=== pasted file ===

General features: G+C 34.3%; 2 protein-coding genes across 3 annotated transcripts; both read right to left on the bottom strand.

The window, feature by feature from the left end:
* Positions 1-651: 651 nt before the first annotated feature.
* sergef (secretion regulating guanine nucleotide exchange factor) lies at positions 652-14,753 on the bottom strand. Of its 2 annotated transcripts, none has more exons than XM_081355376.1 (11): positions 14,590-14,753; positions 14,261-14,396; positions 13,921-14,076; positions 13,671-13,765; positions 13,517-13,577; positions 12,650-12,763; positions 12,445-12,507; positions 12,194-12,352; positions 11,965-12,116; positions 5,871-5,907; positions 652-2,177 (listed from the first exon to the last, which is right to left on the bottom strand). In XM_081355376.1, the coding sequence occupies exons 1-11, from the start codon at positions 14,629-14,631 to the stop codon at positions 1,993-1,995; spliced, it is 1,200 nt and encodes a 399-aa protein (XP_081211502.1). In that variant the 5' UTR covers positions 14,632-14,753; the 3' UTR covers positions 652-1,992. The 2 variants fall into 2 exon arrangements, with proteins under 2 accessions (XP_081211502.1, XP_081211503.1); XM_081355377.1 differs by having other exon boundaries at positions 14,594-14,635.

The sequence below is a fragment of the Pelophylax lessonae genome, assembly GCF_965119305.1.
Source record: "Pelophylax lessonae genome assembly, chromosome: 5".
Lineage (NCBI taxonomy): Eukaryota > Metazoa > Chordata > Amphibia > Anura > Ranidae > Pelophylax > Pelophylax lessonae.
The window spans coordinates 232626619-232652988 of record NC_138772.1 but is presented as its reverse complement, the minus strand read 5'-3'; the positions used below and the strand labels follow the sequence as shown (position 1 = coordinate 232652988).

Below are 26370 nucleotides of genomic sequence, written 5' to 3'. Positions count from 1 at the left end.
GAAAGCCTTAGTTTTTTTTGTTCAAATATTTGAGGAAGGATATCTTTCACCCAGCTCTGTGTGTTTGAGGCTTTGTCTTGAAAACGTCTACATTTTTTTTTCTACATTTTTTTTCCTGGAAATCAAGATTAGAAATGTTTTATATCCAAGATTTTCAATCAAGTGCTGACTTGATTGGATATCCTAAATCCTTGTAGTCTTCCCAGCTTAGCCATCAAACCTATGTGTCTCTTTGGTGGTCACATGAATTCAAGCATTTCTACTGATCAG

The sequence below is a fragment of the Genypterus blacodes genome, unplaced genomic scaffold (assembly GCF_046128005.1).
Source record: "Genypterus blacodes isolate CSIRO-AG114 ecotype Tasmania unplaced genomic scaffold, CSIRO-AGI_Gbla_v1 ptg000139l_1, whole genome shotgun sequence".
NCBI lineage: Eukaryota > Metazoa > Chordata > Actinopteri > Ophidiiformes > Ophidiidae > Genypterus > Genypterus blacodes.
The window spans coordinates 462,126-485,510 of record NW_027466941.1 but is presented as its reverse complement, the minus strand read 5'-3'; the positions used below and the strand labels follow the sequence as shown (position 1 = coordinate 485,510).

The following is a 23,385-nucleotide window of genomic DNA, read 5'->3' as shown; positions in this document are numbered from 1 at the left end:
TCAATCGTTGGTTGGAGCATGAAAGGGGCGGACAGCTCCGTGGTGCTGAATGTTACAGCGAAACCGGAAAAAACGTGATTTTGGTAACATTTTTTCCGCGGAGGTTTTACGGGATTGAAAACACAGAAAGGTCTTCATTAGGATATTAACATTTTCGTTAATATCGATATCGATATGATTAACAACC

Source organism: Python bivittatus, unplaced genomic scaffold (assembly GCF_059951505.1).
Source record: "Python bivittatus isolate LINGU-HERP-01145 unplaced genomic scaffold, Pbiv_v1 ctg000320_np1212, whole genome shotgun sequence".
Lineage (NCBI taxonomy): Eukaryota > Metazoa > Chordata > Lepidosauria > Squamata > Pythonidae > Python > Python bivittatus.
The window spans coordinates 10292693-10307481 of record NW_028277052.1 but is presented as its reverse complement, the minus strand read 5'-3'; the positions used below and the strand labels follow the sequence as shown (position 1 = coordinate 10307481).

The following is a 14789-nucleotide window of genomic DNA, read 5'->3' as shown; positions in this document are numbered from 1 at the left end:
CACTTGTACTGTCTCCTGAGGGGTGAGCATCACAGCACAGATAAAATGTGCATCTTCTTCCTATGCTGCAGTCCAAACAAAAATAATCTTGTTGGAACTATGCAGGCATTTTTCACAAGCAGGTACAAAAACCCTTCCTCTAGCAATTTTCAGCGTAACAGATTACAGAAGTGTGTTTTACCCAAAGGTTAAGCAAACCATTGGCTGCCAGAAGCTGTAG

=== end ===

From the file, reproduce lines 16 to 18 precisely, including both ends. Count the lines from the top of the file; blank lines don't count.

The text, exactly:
TCAATCGTTGGTTGGAGCATGAAAGGGGCGGACAGCTCCGTGGTGCTGAATGTTACAGCGAAACCGGAAAAAACGTGATTTTGGTAACATTTTTTCCGCGGAGGTTTTACGGGATTGAAAACACAGAAAGGTCTTCATTAGGATATTAACATTTTCGTTAATATCGATATCGATATGATTAACAACC

Source organism: Python bivittatus, unplaced genomic scaffold (assembly GCF_059951505.1).
Source record: "Python bivittatus isolate LINGU-HERP-01145 unplaced genomic scaffold, Pbiv_v1 ctg000320_np1212, whole genome shotgun sequence".